Food Allergies: "What Would Darwin Say?" - Evolution News & Views

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Food Allergies: "What Would Darwin Say?"

A long and fascinating article in the New York Times Magazine this past weekend describes a hopeful new approach for "desensitizing" sufferers of food allergies, a skyrocketing problem of course ("The Allergy Buster"). Along the way, writer Melanie Thernstrom cites a good question posed by a Stanford researcher.

Food allergies are nonsensical. "Why would evolution have us be allergic to the things that sustain us?" [Dr. Kari] Nadeau asks. "What would Darwin say?"
There follows a lucid summary of the mechanism that results in an allergic reaction. Then this:
Having a parent or a sibling with allergies (food or environmental) increases the risk that a child will have food allergies. One study of identical twins has led researchers to believe that food allergies are about 70 percent genetic in origin and 30 percent environmental.

If allergies are primarily genetic, though, how could their incidence have risen so quickly? The traditional model of genetic change involves natural selection operating through a slow process of mutation, generation by generation, that, furthermore, results in traits that increase survival -- not cause sudden death.

Epidemiologically, food allergies parallel the steep rise of other contemporary epidemics like asthma, diabetes and autoimmune diseases -- a phenomenon for which there has been no convincing explanation. Emerging evidence suggests that food allergies, however, fall in the province of the new field of epigenetics: the science of how the environment can alter the genetic inheritance one generation passes on to the next. One focus of Nadeau's lab [at Stanford University School of Medicine] is studying whether the toxins found in pollution, pesticides or tobacco smoke damage the genes in ways that make children more likely to have allergies and the intimately related disease of asthma.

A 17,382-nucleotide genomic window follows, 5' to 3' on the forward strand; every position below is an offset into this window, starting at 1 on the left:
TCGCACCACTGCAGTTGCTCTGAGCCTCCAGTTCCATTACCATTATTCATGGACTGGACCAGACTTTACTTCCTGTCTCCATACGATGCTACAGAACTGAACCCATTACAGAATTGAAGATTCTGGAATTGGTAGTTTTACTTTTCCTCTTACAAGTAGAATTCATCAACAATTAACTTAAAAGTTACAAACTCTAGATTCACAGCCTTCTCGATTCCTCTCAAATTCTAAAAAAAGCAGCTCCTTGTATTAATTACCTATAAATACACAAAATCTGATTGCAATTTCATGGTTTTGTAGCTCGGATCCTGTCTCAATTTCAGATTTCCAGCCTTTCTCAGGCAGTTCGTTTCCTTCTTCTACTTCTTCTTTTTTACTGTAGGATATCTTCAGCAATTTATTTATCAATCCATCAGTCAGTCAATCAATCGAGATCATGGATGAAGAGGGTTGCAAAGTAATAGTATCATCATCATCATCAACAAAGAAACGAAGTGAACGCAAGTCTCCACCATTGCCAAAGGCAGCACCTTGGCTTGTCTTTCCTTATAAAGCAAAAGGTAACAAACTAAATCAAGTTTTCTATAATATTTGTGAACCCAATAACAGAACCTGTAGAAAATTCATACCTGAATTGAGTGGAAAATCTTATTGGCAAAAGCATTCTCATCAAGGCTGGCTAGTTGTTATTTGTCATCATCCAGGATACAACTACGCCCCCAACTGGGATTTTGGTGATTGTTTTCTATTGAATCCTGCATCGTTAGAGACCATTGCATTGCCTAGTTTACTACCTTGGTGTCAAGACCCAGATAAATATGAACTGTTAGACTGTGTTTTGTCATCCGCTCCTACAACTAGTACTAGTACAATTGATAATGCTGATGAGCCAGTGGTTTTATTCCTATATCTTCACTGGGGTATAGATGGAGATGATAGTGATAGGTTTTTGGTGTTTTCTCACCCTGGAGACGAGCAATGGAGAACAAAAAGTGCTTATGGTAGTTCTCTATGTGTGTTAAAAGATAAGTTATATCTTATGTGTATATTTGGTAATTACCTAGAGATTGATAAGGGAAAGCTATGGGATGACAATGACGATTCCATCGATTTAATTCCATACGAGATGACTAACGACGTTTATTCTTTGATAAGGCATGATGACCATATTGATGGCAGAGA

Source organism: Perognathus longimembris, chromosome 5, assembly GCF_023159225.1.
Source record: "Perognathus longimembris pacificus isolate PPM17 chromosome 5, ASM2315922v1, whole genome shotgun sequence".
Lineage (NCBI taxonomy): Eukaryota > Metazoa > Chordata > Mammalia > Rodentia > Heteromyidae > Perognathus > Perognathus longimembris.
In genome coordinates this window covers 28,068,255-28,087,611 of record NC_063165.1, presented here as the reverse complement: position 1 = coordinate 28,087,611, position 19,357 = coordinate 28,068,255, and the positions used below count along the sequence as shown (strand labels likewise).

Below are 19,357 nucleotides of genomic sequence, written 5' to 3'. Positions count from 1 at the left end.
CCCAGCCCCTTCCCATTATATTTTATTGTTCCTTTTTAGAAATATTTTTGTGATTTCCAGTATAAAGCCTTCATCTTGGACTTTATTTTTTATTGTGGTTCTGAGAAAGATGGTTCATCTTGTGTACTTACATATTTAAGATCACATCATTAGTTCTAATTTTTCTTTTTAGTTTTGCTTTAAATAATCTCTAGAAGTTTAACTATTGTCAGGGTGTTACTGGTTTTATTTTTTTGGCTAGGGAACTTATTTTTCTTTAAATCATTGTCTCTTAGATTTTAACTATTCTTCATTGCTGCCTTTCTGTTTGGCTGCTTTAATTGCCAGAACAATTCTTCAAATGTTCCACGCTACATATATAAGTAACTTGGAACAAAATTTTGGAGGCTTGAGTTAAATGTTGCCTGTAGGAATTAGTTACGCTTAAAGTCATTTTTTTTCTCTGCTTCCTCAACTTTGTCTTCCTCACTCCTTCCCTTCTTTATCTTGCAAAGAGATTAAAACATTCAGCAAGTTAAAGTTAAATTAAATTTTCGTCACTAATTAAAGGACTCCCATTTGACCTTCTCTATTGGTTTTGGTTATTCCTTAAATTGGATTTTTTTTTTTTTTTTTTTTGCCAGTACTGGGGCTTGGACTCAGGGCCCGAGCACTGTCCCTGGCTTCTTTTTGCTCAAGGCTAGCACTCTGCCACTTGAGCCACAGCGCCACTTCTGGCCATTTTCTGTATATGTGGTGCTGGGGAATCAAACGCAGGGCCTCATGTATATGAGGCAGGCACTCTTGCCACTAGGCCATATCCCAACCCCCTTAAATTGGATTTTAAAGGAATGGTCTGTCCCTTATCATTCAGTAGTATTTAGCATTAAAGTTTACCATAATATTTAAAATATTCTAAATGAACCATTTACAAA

Nadeau herself is aligned with the school of thought that speculates that the cause of food allergies could be "some element of interaction between genes and the environment -- air pollution, tobacco smoke, chemicals in water or the food you eat. We are ingesting the proteins that are causing the allergies in a very different form and immune environment than when primitive man did."
Neo-Darwinism has taken it for granted that genetic mutation sifted by natural selection is all-important in explaining evolutionary developments, for better or worse, and that should presumably include a development such as the precipitous rise of food allergies. The phenomenon is a reminder, then, of the limits of Darwinian explanations. Beyond genetics there is epigenetics.

We've reflected on the implications of this for the intelligent design debate on many occasions.